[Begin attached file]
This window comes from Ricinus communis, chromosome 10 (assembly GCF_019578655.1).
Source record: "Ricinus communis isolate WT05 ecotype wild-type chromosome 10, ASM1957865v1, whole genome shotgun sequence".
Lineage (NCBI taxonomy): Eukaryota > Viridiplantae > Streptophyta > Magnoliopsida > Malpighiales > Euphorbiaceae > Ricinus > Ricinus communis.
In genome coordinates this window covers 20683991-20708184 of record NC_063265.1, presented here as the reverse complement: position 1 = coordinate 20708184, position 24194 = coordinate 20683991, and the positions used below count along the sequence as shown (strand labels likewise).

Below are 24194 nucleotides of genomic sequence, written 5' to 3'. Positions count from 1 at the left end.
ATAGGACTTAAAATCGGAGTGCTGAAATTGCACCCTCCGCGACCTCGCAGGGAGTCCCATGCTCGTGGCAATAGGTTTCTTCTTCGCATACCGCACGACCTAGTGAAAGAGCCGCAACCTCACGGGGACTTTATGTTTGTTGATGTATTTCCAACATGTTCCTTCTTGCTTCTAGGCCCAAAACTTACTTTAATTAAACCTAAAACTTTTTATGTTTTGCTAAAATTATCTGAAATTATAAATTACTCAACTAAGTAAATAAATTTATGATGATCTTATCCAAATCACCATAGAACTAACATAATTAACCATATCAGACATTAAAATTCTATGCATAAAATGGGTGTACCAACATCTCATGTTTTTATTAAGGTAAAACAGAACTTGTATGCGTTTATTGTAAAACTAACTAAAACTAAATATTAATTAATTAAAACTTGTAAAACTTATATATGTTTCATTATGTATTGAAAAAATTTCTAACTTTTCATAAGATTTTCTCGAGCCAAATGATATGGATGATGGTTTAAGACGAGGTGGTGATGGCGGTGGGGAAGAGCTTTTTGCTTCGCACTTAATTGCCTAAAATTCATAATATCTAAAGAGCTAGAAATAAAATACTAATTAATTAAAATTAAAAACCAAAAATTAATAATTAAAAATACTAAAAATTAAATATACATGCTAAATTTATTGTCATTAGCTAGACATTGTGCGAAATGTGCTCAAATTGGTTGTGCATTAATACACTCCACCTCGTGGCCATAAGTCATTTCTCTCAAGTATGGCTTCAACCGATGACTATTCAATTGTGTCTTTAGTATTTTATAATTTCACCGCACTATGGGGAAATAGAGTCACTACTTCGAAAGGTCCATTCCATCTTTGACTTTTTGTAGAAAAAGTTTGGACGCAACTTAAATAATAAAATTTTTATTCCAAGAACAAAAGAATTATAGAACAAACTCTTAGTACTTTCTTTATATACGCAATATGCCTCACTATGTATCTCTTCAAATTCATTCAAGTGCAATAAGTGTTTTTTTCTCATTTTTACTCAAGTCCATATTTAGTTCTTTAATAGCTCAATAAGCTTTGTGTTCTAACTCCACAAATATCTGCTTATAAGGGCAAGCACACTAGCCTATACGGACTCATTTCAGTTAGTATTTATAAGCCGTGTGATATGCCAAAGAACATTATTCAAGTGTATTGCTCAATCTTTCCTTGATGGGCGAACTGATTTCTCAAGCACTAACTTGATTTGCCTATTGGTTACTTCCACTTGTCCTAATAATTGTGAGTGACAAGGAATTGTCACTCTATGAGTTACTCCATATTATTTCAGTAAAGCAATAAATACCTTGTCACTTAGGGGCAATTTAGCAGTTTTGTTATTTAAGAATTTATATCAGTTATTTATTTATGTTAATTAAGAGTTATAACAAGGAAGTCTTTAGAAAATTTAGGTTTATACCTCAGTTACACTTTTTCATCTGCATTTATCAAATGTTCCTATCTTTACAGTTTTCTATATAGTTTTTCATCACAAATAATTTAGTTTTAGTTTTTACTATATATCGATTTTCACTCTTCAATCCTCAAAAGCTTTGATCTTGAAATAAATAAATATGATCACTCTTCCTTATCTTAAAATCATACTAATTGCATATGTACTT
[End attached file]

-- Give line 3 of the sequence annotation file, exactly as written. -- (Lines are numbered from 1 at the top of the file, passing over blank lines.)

Lineage (NCBI taxonomy): Eukaryota > Viridiplantae > Streptophyta > Magnoliopsida > Malpighiales > Euphorbiaceae > Ricinus > Ricinus communis.